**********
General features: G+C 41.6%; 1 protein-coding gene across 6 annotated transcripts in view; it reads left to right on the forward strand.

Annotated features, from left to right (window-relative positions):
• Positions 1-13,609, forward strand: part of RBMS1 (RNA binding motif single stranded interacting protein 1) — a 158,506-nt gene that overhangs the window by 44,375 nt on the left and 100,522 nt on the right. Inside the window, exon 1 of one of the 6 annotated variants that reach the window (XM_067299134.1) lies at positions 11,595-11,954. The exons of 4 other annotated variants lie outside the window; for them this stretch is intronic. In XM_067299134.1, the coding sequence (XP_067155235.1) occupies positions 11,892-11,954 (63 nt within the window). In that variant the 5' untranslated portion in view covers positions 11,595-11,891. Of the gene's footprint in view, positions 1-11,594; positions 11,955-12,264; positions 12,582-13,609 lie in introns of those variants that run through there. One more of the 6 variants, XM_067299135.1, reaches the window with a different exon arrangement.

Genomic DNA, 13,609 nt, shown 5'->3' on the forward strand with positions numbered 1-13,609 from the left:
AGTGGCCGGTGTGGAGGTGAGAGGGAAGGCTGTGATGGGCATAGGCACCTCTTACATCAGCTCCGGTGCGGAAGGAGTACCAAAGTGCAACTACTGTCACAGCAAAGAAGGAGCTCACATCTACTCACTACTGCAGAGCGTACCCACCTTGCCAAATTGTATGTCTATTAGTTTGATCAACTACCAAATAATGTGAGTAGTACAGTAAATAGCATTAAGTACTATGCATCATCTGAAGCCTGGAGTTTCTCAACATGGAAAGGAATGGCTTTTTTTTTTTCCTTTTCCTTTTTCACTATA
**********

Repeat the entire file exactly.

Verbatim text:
General features: G+C 41.6%; 1 protein-coding gene across 6 annotated transcripts in view; it reads left to right on the forward strand.

Annotated features, from left to right (window-relative positions):
• Positions 1-13,609, forward strand: part of RBMS1 (RNA binding motif single stranded interacting protein 1) — a 158,506-nt gene that overhangs the window by 44,375 nt on the left and 100,522 nt on the right. Inside the window, exon 1 of one of the 6 annotated variants that reach the window (XM_067299134.1) lies at positions 11,595-11,954. The exons of 4 other annotated variants lie outside the window; for them this stretch is intronic. In XM_067299134.1, the coding sequence (XP_067155235.1) occupies positions 11,892-11,954 (63 nt within the window). In that variant the 5' untranslated portion in view covers positions 11,595-11,891. Of the gene's footprint in view, positions 1-11,594; positions 11,955-12,264; positions 12,582-13,609 lie in introns of those variants that run through there. One more of the 6 variants, XM_067299135.1, reaches the window with a different exon arrangement.

Genomic DNA, 13,609 nt, shown 5'->3' on the forward strand with positions numbered 1-13,609 from the left:
AGTGGCCGGTGTGGAGGTGAGAGGGAAGGCTGTGATGGGCATAGGCACCTCTTACATCAGCTCCGGTGCGGAAGGAGTACCAAAGTGCAACTACTGTCACAGCAAAGAAGGAGCTCACATCTACTCACTACTGCAGAGCGTACCCACCTTGCCAAATTGTATGTCTATTAGTTTGATCAACTACCAAATAATGTGAGTAGTACAGTAAATAGCATTAAGTACTATGCATCATCTGAAGCCTGGAGTTTCTCAACATGGAAAGGAATGGCTTTTTTTTTTTCCTTTTCCTTTTTCACTATA